Leaping into the future

In 2005, amphibian experts from around the world convened to discuss the global loss of amphibian biodiversity.  More than 30% of known amphibian species were threatened with extinction and more were at risk, proportionately, than birds, mammals, or reptiles.  The crisis was first noted in the late 20th century and the rate of decline was, and remains, alarming.  More worrisome, losses were occurring in areas that were previously considered safe havens:  preserved habitats.  Among other problems, a fungal disease, chytridiomycosis, had invaded relatively pristine environments and caused a rate of decline that was historically unprecedented.  To further confound the problem, the biology and habitat requirements of most of these species remained largely unknown. 

At the Amphibian Conservation Summit of 2005, a plan, the Amphibian Conservation Action Plan (ACAP), was formulated by consensus of experts across multiple disciplines, including Dr. Oliver Ryder. One of the key long-term goals of this ambitious plan is to create an amphibian biobank to preserve frozen cells from every threatened and endangered amphibian species.  The five-year plan included representation from every taxa.  These cell lines would be a repository of genetic diversity that could be useful for a multitude of conservation and management needs, including studying health and disease, informing breeding decisions (for example, by characterizing cryptic species, those that appear to be the same species, but are genetically distinct), and rescuing genetic variation that might otherwise be lost.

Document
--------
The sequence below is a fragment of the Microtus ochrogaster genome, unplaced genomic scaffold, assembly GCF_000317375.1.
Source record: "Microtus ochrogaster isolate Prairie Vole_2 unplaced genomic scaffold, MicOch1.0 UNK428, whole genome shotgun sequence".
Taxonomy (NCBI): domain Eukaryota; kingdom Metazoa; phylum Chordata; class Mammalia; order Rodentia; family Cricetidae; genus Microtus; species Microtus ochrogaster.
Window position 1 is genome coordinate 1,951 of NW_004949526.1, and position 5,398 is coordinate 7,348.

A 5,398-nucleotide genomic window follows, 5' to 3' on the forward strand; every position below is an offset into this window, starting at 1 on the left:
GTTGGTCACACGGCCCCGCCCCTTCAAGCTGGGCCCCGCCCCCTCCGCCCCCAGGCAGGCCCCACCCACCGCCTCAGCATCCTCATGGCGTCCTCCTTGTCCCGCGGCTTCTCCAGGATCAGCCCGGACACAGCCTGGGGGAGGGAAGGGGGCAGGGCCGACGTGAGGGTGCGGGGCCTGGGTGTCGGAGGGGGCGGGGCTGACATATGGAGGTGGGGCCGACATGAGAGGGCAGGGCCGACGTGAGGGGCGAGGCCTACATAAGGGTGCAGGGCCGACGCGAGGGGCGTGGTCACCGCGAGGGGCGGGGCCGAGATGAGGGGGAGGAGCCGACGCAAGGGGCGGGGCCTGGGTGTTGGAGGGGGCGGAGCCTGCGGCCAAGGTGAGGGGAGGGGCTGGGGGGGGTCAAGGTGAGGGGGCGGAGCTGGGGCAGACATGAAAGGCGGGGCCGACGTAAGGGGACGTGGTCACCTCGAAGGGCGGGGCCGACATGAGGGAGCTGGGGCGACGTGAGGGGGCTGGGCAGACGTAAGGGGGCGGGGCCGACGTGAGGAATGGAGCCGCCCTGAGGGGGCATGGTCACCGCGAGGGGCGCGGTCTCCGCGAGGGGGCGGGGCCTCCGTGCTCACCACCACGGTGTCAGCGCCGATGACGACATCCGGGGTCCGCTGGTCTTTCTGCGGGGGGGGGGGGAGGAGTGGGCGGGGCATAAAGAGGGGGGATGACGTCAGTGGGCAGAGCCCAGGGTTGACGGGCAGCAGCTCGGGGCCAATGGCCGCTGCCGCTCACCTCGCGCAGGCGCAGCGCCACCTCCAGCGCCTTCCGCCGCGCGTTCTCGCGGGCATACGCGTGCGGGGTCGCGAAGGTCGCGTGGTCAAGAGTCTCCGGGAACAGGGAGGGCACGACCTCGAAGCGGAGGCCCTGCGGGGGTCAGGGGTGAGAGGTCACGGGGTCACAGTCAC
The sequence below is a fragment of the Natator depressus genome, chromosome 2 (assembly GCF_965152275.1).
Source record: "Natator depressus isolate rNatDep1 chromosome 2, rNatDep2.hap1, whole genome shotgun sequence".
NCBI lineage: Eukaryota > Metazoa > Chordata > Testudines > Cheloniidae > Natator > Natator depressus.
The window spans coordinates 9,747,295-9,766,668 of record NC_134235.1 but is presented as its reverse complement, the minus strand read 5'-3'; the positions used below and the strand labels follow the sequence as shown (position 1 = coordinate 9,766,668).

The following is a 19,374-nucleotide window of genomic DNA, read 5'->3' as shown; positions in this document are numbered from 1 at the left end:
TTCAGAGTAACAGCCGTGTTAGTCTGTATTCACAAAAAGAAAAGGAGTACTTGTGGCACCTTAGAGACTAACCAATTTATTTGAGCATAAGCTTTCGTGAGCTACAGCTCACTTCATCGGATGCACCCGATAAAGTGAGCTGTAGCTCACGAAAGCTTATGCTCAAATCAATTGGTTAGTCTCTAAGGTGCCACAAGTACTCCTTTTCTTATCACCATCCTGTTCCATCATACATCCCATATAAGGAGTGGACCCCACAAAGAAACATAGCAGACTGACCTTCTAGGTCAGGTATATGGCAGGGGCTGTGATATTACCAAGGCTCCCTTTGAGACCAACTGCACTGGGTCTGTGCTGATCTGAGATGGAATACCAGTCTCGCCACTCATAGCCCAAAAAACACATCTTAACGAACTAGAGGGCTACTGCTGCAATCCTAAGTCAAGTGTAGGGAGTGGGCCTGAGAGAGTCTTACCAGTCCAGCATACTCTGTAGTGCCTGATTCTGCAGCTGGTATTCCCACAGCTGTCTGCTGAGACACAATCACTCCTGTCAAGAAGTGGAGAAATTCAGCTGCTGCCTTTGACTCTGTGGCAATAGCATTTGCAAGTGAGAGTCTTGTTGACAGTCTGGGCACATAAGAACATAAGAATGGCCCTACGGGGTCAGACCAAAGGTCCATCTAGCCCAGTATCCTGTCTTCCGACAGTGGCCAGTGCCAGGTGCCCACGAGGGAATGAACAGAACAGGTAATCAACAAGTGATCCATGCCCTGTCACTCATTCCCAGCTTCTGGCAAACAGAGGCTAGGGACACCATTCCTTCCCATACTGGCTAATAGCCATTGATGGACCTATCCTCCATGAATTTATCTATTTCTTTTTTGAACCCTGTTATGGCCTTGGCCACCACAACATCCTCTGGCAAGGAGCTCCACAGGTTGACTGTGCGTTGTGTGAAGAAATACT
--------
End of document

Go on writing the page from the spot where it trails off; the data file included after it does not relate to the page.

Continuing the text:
Enter the cytogenetics team of San Diego Zoo Global’s Institute for Conservation Research.  In 1975, Dr. Kurt Benirschke founded the Frozen Zoo®, and by 2006, it had expanded to include over 7,000 cell lines from nearly 40 vertebrate orders, but few reptiles and only one amphibian, an African clawed frog (Xenopus laevis).  Efforts to establish amphibian cell lines began in earnest.   A search of reported scientific literature and communications with colleagues revealed that cells from very few amphibian species had ever been cultured, let alone frozen, and most of the studies had used common laboratory specimens.   The cytogenetics staff had expertise in pioneering and adapting culturing techniques, however, and hoped to expand the Frozen Zoo® to include many more amphibians and reptiles.

Fast forward a decade to 2016.  Our adaptations proved successful for reptiles:  over 200 snake, lizard, and turtle cell lines were accessioned into the Frozen Zoo®; eleven new species were grown and frozen in the last year alone.   The amphibian cells, on the other hand, have been notoriously difficult.  This has been due in part to the nature of amphibian skin, fewer sampling opportunities, and the very slow growth rate of the cells.  It may take a year or more to painstakingly grow a cell line from a small biopsy!   Furthermore, amphibians, as a group, have been particularly resistant to our attempts to generalize across this phylogenetic order. 

To date, we have just over 80 cell lines, representing 21 species, including two severely endangered-- the largest collection in the world!  While these numbers are impressive, amphibian cell lines still represent less than 1% of the Frozen Zoo® and are a far cry from the ACAP goal of an estimated 3000 at-risk amphibian species.  We urgently need to advance our technology in amphibian cell culture.  Follow along as we leap into 2017 and I chronicle how our team of four dedicated cytogeneticists endeavors to achieve this lofty goal, a race against extinction.

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